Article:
"Carignane delivers lots of acidity and freshness, so it's just a wine for drinking," said Espinasse.
The Côtes du Rhône Mistral 2009 is a 75/20/3/2 blend of Grenache, Syrah, Mourvèdre and Roussanne, also bottled last week. The Grenache, Mourvèdre and Roussanne are vinified together, the Syrah separately, and then all blended together blended the malo. The wine spends its first six months in cement vat, the second half of its élevage in used barrels. It's a potentially outstanding follow-up to the excellent '07 here, with mouthfilling crushed plum, sweet tobacco and garrigue notes backed by a lightly tarry edge on the very juicy, lively finish. There's also a nice licorice snap note that takes an encore at the very end. The wine has lots of character and also has more focus and freshness than the '07 that Espinasse said he had to bottle with a touch of CO2 to keep it lively in that very ripe, flattering vintage.
After tasting the bottled wines, we head to the 'cellar', which is literally in a converted garage. Espinasse has to climb up and over palettes of wine which block the way to his vats and barrels, but he eventually draws a sample of the Vin de Table Lunatic 2009, which totals all of four barrels. It's the Grenache cuvée from that small plot we stopped in before, with the name coming from the seeming folly of vinifying such a small parcel for its own bottling. It could be labeled Vin de Pays, but Espinasse takes this one down a run as well with the Vin de Table designation.
"What's the point," he said. "It's what inside the bottle that counts."
Espinasse will age the wine another year, giving it 24 months élevage, "just like my uncle does in Châteauneuf," he said.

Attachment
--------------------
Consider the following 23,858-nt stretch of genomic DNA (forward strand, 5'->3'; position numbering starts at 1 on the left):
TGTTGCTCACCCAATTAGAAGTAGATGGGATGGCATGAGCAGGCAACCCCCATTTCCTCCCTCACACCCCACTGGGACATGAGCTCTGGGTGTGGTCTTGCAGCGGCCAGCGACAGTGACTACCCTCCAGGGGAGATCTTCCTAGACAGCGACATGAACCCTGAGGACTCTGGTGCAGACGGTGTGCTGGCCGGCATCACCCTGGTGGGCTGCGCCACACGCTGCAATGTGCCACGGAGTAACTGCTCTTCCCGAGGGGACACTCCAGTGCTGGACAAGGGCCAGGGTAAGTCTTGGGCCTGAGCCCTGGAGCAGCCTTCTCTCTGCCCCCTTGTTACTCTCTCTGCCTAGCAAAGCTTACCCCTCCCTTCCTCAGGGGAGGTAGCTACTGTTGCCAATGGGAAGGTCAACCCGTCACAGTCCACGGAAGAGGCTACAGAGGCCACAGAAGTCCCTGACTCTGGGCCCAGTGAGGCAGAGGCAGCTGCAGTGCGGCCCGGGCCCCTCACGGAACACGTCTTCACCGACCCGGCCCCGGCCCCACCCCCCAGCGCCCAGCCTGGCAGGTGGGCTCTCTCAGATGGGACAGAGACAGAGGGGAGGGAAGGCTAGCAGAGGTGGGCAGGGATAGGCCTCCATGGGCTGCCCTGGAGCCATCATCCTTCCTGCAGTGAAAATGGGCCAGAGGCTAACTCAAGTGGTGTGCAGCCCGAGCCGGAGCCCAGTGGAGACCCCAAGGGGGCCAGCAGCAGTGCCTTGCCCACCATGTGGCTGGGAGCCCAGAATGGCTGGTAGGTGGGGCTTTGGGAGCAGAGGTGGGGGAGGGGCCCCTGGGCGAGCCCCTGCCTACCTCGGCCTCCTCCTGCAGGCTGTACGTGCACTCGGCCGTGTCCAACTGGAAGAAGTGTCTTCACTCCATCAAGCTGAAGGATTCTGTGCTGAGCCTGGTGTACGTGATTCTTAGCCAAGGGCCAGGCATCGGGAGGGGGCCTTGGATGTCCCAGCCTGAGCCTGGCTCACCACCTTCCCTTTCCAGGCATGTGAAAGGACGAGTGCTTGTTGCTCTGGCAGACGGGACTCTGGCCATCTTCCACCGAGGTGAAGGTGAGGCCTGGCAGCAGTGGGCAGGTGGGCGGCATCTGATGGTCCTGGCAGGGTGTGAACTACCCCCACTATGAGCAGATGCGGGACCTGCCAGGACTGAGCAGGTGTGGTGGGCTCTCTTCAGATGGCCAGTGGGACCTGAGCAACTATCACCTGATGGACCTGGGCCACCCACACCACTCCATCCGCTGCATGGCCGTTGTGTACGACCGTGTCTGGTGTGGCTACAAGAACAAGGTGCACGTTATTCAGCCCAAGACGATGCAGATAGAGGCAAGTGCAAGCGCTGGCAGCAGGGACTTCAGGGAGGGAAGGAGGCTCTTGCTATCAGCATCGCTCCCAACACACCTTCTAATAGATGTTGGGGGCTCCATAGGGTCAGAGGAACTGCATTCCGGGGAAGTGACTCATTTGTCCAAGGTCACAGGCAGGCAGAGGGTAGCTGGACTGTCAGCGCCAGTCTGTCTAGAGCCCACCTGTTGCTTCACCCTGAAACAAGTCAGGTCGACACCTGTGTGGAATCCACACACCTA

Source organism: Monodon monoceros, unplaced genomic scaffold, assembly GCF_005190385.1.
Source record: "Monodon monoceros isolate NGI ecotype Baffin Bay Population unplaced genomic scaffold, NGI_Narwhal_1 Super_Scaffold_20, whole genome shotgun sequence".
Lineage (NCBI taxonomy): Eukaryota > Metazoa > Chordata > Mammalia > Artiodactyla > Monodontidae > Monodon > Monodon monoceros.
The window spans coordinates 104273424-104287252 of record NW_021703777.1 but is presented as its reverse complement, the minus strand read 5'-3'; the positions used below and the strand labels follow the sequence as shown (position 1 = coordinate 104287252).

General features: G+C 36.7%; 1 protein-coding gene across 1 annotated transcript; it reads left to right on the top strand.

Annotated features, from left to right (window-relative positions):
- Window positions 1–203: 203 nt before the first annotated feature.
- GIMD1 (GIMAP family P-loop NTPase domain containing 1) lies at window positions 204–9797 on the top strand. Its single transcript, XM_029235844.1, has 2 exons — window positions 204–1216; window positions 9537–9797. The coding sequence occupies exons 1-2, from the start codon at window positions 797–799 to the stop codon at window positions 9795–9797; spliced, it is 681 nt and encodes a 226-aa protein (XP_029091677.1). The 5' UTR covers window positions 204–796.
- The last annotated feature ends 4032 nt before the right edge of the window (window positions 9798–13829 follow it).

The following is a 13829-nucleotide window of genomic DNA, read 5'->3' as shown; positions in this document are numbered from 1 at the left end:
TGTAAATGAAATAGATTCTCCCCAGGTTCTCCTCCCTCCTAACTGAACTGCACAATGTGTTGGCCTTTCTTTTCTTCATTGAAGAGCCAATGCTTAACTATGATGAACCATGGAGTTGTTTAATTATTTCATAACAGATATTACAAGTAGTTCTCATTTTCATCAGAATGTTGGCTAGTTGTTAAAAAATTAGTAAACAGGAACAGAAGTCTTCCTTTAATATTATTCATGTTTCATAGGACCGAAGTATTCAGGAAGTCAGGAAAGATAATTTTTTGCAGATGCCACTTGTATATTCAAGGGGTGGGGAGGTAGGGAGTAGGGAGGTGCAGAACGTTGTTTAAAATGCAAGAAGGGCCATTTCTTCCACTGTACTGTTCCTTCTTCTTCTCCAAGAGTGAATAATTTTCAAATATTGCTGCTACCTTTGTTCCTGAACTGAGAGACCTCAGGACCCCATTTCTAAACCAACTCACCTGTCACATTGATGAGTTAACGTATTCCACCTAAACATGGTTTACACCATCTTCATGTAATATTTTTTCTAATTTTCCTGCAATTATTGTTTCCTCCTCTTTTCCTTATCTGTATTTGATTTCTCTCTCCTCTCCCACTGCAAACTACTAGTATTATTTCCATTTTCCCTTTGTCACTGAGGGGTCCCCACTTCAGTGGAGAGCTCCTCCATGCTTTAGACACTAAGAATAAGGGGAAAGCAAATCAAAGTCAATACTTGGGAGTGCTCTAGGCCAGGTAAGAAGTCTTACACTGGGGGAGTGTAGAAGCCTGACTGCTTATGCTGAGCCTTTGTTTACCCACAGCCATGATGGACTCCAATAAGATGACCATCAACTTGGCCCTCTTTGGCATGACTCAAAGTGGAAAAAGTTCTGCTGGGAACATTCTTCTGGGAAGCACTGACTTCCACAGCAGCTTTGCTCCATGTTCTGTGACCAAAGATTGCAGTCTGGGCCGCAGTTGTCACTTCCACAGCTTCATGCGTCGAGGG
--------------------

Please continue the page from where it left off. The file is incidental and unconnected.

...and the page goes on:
The wine is very juicy, with a large core of plum, fig and blackberry paste. It's rounded but grippy, with a dense anise note on the finish.
"Sometimes I don't like some of my wines," said Espinasse. "But this one I admit I am excited about."
The wine will be racked every six months, out into a holding tank, while Espinasse cleans the barrels, before putting the wine back. "This way the whole wine will see the inside of every one of the four barrels," he said. As the wine naturally settles and stabilizes, there will be no filtration before bottling. It's another potentially outstanding wine, one that oozes character and passion. It will be a fun one to try and track down.
Sometimes my GPS takes me the long way. And then sometimes it takes me the loooong way.
Heading from Domaine Rouge-Bleu to André Farjon's estate, the road I was on turned from paved to dirt, as it wound up a hill, past vineyards and eventually into a forest. When I passed a hunting blind, I figured I was a little lost.
"Continue straight," said the GPS. Uh, OK …
With the car running in two deep ruts and trees pinching in on either side, I couldn't turn around. Eventually the ruts turned to bare stone, but by then I was on a steep descent. I was calculating if the insurance coverage I had on the rental car was enough as the car bounced up and down, the bottom scraping noisily on the rocks underneath. Finally, at the bottom, I see a paved road cutting perpendicular across my path along with some signs of civilization—"whew!" I thought to myself. But then the car finally bottoms out, its back wheels spinning helplessly. No cell phone reception either, and now I'm 30 minutes late for my visit.
Enter two locals, emerging from the wood with a bag of girolles big enough to feed 12 people. As they approach, a third man walks up from a house under construction a few meters down the road (he'd heard my spinning wheels). Another 30 minutes of well-placed planks and heavy pushing, and I was on my way again. The three men would accept no thanks or gratuity.
"C'est une service, bien sur," said one, waving me off with his hands to stop me from trying to give them something for their efforts. If only all service in France were that good!
When I finally pulled up at Domaine de Dionysos, a worried André Farjon popped out to meet me. I gave him my tale of woe, and he looked back over his shoulder at the wooded hill I had come over, then back at me.
"That hill?" he asked incredulously. "Maybe it's time for a new GPS."
The good news is you won't need a GPS to find the wines. While I enjoy writing about small, family-run estates, the fact is many times the wines can be difficult to track down in the marketplace. Farjon and his U.S. importer though are sending an ample supply of the domaine's 200,000-bottle production here, which debuted in the 2007 vintage, and most of the wines cost $15 or less. This domaine delivers value and quality in spades.